O brown brook, O blithe brook, what will you say to me If I take off my heavy shoon and wade you childishly?
O take them off, and come to me. You shall not fall. Step merrily!
But, cool brook, but, quick brook, and what if I should float White-bodied in your pleasant pool, your bubbles at my throat?
If you are but a mortal maid, Then I shall make you half afraid. The water shall be dim and deep, And silver fish shall lunge and leap About you, coward mortal thing. But if you come desiring To win once more your naiadhood, How you shall laugh and find me good — My golden surfaces, my glooms, My secret grottoes' dripping rooms, My depths of warm wet emerald, My mosses floating fold on fold! And where I take the rocky leap Like wild white water shall you sweep; Like wild white water shall you cry, Trembling and turning to the sky, While all the thousand-fringèd trees Glimmer and glisten through the breeze. I bid you come! Too long, too long, You have forgot my undersong. And this perchance you never knew: E'en I, the brook, have need of you. My naiads faded long ago, — My little nymphs, that to and fro Within my waters sunnily Made small white flames of tinkling glee. I have been lonesome, lonesome; yea, E'en I, the brook, until this day. Cast off your shoon; ah, come to me, And I will love you lingeringly!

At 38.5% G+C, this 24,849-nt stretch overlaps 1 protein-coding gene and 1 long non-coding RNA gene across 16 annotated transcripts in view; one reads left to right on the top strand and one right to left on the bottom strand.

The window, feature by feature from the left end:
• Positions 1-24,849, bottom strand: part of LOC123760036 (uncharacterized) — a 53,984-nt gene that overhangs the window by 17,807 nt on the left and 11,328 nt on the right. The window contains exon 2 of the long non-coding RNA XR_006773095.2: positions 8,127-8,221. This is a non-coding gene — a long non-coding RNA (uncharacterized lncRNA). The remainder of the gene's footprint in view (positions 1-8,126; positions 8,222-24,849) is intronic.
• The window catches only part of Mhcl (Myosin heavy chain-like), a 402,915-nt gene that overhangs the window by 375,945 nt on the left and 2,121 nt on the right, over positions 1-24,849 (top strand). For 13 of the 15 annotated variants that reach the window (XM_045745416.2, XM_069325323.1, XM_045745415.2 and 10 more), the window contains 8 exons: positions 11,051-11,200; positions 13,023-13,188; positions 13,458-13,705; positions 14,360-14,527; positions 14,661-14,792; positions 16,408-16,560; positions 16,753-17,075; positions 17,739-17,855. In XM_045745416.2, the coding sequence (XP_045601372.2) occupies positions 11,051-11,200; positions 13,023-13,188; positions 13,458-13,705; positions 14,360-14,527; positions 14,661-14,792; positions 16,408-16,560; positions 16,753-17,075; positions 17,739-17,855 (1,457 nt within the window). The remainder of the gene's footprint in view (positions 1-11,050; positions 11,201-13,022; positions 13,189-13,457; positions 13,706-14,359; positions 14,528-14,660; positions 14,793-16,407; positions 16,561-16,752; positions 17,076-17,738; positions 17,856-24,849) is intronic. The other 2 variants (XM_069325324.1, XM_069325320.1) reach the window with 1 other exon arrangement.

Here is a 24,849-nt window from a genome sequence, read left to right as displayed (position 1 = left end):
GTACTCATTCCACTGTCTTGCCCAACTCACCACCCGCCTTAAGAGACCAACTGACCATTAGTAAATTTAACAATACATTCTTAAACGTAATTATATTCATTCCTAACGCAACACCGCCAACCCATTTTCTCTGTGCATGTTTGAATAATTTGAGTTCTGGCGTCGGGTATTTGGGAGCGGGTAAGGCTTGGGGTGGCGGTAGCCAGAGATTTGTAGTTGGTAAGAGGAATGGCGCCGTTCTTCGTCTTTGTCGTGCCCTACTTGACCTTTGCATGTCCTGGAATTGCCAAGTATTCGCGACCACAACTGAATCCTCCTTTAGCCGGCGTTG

O wild brook, O wise brook, I cannot come, alas! I am but mortal as the leaves that flicker, float, and pass. My body is not used to you; my breath is fluttering sore; You clasp me round too icily. Ah, let me go once more! Would God I were a naiad-thing whereon Pan's music blew; But woe is me! you pagan brook, I cannot stay with you!